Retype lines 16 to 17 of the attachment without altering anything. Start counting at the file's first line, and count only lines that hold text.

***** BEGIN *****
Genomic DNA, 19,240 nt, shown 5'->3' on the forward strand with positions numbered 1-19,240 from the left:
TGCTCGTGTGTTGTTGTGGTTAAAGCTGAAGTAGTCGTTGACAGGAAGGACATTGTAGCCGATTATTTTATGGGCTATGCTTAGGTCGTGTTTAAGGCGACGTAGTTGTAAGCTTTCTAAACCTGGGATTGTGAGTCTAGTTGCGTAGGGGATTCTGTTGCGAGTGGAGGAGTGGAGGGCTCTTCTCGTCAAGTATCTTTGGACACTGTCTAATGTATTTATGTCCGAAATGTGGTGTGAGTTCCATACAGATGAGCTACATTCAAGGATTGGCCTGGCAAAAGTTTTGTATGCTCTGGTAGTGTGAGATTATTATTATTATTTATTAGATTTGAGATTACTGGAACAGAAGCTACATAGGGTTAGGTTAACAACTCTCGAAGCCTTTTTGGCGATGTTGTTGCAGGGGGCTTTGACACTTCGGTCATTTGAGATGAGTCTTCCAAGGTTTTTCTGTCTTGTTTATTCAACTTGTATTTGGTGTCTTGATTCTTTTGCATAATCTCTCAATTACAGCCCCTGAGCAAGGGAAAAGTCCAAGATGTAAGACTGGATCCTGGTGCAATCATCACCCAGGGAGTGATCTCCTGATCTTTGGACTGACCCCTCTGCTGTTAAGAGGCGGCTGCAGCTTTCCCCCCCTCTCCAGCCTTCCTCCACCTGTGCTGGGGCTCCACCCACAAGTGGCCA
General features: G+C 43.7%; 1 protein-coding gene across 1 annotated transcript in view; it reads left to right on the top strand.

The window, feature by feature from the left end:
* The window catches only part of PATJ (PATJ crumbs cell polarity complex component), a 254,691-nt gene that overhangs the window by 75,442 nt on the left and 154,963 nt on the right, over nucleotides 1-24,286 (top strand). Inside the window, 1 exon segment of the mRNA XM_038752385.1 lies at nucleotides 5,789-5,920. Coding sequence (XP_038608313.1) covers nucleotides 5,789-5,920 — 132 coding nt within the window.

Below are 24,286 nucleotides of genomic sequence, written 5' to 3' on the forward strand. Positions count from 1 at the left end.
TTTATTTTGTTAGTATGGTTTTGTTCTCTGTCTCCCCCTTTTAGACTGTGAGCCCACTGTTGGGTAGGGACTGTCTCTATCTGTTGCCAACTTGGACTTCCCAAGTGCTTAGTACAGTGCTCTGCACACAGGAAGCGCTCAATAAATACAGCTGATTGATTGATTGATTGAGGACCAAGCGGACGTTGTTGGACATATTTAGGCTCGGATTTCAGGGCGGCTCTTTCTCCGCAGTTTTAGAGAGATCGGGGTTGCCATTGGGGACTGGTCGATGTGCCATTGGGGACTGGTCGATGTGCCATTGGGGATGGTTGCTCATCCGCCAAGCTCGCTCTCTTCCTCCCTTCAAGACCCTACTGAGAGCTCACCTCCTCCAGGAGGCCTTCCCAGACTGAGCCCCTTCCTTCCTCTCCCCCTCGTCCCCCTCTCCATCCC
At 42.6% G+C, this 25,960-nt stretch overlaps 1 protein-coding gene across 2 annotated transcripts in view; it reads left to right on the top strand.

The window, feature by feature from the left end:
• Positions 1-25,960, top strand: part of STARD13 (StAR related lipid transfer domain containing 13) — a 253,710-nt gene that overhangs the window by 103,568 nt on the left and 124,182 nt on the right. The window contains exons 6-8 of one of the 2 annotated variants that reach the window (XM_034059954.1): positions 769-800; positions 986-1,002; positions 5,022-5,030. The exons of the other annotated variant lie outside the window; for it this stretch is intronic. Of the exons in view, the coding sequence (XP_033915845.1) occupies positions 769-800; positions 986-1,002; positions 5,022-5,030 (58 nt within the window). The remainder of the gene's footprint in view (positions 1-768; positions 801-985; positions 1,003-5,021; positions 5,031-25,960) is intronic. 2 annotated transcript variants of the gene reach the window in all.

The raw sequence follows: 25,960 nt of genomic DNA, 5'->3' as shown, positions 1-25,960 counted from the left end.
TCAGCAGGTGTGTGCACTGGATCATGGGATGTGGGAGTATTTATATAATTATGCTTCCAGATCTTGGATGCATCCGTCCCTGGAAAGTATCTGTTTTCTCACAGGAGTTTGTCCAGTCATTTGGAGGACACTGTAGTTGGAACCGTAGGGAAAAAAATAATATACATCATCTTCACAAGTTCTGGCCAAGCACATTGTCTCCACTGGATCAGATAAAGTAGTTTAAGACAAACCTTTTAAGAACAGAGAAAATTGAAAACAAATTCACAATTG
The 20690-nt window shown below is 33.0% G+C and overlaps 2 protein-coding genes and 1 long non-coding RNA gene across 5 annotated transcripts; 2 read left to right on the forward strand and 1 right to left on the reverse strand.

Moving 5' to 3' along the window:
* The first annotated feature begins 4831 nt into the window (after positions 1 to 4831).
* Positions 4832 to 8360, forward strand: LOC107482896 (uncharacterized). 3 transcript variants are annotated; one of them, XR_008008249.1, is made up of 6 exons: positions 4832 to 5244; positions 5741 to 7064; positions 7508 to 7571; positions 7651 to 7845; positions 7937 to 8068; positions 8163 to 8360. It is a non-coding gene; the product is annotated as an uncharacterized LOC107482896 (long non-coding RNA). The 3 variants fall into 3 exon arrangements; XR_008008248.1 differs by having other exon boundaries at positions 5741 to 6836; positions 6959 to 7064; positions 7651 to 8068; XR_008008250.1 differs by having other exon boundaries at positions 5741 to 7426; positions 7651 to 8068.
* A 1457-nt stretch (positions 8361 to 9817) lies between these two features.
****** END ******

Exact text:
* Positions 4832 to 8360, forward strand: LOC107482896 (uncharacterized). 3 transcript variants are annotated; one of them, XR_008008249.1, is made up of 6 exons: positions 4832 to 5244; positions 5741 to 7064; positions 7508 to 7571; positions 7651 to 7845; positions 7937 to 8068; positions 8163 to 8360. It is a non-coding gene; the product is annotated as an uncharacterized LOC107482896 (long non-coding RNA). The 3 variants fall into 3 exon arrangements; XR_008008248.1 differs by having other exon boundaries at positions 5741 to 6836; positions 6959 to 7064; positions 7651 to 8068; XR_008008250.1 differs by having other exon boundaries at positions 5741 to 7426; positions 7651 to 8068.
* A 1457-nt stretch (positions 8361 to 9817) lies between these two features.